Self-Managed Super Fund Home Loans Explained – Everything You Need To Know

When it comes to saving for your retirement, there are two types of Australians; those who like to set-and-forget their investments, and those who like to take charge of their investment strategy. And for the type of person who wants more control, a self-managed super fund is likely their course of action.

Property is one of the most popular investment options in Australia, historically generating a return over time, so it’s a no-brainer that SMSF members would turn to investment property as a competitive asset to add to a portfolio.

However, not many can pay for a property in cash (particularly in Sydney or Melbourne), so taking out a mortgage to fund this purchase can be necessary, which is typically facilitated through a self-managed super fund home loan.

 

What is a self-managed super fund home loan?

To understand how self-managed superannuation fund home loans work, it’s worth going through the basics.

A self-managed super fund (SMSF) is, as the name suggests, a type of fund in which the investment, the insurance, and all high-level decisions are managed by those within the fund. This is different to standard superannuation funds, in which you allow the company to dictate these decisions.

Self-managed superannuation fund home loans are a type of mortgage available to those in a self-managed super fund (SMSF) for the purpose of purchasing property as an investment. SMSF borrowing can be approved for residential or commercial properties. Just as any other loan, you will need to meet loan repayments, and will be charged an interest rate on top of your repayments.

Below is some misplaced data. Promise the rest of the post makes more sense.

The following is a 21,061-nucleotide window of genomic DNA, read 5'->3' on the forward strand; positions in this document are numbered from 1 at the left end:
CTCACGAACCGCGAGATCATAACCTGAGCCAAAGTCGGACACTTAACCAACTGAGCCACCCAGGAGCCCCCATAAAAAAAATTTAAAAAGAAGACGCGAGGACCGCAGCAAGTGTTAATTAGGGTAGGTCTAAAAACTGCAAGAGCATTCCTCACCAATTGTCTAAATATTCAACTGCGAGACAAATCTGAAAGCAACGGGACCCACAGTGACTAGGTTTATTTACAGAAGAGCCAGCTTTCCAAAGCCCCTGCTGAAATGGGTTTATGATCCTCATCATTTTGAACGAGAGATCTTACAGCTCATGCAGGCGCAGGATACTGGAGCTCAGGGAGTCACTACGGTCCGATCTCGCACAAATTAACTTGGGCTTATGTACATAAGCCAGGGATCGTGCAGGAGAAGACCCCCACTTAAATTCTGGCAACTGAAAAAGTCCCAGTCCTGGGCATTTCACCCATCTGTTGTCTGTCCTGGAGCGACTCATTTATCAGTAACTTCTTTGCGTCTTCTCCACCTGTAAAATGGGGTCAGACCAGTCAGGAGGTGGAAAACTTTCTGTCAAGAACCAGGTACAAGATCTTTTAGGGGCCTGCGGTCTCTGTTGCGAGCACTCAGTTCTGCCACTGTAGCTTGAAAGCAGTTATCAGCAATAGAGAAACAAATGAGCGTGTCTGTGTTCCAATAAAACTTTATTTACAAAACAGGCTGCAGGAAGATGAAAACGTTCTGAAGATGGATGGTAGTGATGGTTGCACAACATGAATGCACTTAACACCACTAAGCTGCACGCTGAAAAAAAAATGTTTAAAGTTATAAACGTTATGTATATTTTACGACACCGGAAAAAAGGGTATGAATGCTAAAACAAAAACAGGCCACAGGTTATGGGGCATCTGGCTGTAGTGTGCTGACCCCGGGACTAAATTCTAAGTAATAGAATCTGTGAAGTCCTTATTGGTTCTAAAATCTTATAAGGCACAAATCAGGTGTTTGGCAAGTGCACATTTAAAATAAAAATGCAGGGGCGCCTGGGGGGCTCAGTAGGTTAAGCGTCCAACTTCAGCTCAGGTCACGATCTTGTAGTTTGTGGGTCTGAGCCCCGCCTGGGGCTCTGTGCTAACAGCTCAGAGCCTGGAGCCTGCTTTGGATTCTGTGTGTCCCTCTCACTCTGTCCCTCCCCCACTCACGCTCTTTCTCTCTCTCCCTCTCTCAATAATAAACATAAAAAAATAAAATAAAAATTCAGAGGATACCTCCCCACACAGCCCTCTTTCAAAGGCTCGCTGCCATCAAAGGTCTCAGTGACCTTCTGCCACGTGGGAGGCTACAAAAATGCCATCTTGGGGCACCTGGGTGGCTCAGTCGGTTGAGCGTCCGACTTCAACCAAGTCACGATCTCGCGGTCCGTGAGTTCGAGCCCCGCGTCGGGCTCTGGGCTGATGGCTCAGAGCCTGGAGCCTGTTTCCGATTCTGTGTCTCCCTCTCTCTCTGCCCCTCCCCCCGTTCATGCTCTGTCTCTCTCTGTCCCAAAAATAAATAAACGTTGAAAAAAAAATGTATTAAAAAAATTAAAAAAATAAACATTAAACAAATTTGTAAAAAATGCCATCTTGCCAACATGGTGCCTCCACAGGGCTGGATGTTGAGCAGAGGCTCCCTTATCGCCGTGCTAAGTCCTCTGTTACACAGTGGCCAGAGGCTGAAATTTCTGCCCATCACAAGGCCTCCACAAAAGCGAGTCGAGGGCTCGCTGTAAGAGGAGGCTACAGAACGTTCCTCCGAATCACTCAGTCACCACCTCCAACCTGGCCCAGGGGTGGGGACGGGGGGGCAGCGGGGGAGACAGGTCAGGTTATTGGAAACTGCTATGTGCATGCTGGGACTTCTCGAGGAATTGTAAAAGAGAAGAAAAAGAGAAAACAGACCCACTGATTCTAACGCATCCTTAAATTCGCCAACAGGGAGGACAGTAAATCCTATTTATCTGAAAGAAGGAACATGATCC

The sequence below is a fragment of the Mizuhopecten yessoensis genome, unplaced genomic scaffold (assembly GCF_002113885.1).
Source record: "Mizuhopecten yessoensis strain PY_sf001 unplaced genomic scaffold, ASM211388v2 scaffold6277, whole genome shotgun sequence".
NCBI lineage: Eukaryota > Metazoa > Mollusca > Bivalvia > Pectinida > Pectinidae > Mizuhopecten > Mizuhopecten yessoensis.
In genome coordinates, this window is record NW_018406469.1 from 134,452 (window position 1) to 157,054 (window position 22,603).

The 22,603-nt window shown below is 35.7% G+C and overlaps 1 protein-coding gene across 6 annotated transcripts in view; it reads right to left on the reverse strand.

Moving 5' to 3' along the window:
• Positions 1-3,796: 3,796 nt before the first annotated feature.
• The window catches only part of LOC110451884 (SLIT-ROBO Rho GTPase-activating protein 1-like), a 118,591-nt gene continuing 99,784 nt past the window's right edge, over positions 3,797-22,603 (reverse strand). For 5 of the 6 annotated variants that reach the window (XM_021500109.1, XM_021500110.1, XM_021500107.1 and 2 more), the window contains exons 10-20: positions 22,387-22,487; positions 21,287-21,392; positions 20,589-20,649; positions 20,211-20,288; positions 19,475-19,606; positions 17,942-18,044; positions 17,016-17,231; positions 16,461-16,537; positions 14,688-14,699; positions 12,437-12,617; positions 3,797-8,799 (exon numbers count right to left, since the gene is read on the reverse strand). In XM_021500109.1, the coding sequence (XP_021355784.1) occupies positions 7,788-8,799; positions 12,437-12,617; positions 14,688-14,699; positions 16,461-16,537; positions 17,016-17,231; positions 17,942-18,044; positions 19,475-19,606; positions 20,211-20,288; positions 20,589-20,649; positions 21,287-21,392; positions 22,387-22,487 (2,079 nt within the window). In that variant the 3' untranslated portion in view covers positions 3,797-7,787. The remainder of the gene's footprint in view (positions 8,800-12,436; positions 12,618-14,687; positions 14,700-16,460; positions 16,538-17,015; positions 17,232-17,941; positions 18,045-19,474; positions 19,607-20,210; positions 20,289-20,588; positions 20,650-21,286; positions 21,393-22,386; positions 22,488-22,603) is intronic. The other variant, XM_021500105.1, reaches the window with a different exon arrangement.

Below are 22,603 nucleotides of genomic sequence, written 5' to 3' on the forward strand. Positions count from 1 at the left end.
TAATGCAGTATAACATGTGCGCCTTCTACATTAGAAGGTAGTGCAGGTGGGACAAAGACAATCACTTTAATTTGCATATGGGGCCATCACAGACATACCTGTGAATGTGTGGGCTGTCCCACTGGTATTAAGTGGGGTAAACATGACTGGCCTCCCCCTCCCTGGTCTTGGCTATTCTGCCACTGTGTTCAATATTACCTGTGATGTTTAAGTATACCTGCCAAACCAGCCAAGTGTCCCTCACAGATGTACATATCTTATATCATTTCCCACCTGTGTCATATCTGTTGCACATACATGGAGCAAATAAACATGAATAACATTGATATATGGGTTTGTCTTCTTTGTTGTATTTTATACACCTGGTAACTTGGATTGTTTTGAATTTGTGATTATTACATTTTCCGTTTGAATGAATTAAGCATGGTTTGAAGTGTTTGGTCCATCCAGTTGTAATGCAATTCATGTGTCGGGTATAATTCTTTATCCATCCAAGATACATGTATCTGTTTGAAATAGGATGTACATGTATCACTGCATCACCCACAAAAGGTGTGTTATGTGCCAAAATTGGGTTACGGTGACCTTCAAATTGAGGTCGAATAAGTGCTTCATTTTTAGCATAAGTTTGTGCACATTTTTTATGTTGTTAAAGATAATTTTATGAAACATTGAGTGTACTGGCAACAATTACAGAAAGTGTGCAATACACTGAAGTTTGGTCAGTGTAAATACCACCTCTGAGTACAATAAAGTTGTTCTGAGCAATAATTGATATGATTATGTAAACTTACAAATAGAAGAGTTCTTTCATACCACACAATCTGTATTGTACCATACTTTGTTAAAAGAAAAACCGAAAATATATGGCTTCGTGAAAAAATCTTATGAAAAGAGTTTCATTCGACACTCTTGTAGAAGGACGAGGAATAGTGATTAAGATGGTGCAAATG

How do SMSF home loans work?

In Australia, there are strict regulations around what investment options you can choose for the SMSF, and how the funds earned on your investment may be used, as your SMSF must pass the ‘sole purpose test to be eligible for super fund tax concessions.

According to the Australian Taxation Office (ATO), your fund needs to be “maintained for the sole purpose of providing retirement benefits to your members, or to their dependants if a member dies before retirement”.

 

If the SMSF trustees agree to purchase property, they will typically leverage any funds available as collateral as a deposit, and take out a home loan to purchase the property. This is also referred to as limited recourse borrowing arrangements (LRBA), and is another way of describing taking out a loan from a third-party (lender or bank) to purchase a single acquirable asset for SMSF trustees with the loan.

In the event of a default on the loan, an LRBA, sometimes referred to as a non-recourse loan, will also ensure the lender may pursue the asset (or collection of identical assets with matching market value) purchased, and cannot pursue other assets in the SMSF.

This is similar to an investor taking out a mortgage to purchase property, and the lender being able to seize this asset as collateral if the investor were to default. However, there are more strict rules surrounding this process to ensure the sole purpose test is being met.

These include:

  • The property can only be used to generate retirement benefits to fund members
  • The property cannot be be acquired from a member, or related party member
  • The property cannot be used to live in or rent out by a fund member or related party member
  • A commercial property purchased by your SMSF can be leased by your business (if the lender approves).

If you live in the property you purchase through the SMSF, or receive an income from it through leasing it out, it is considered a ‘pre-retirement benefit’. This is considered a serious offence by the ATO, and breaching this can result in criminal penalties.

As with investments in Australia, the SMSF will likely need to pay capital gains tax on property purchased. This is typically determined at the time the asset is disposed of (sold or transferred), and in some instances when the contract of sale is signed.

It is worthwhile speaking with legal counsel and engaging in professional financial advice before making any investment decisions around taking out a self-managed super fund home loan.

 

 

Who are SMSF home loans for?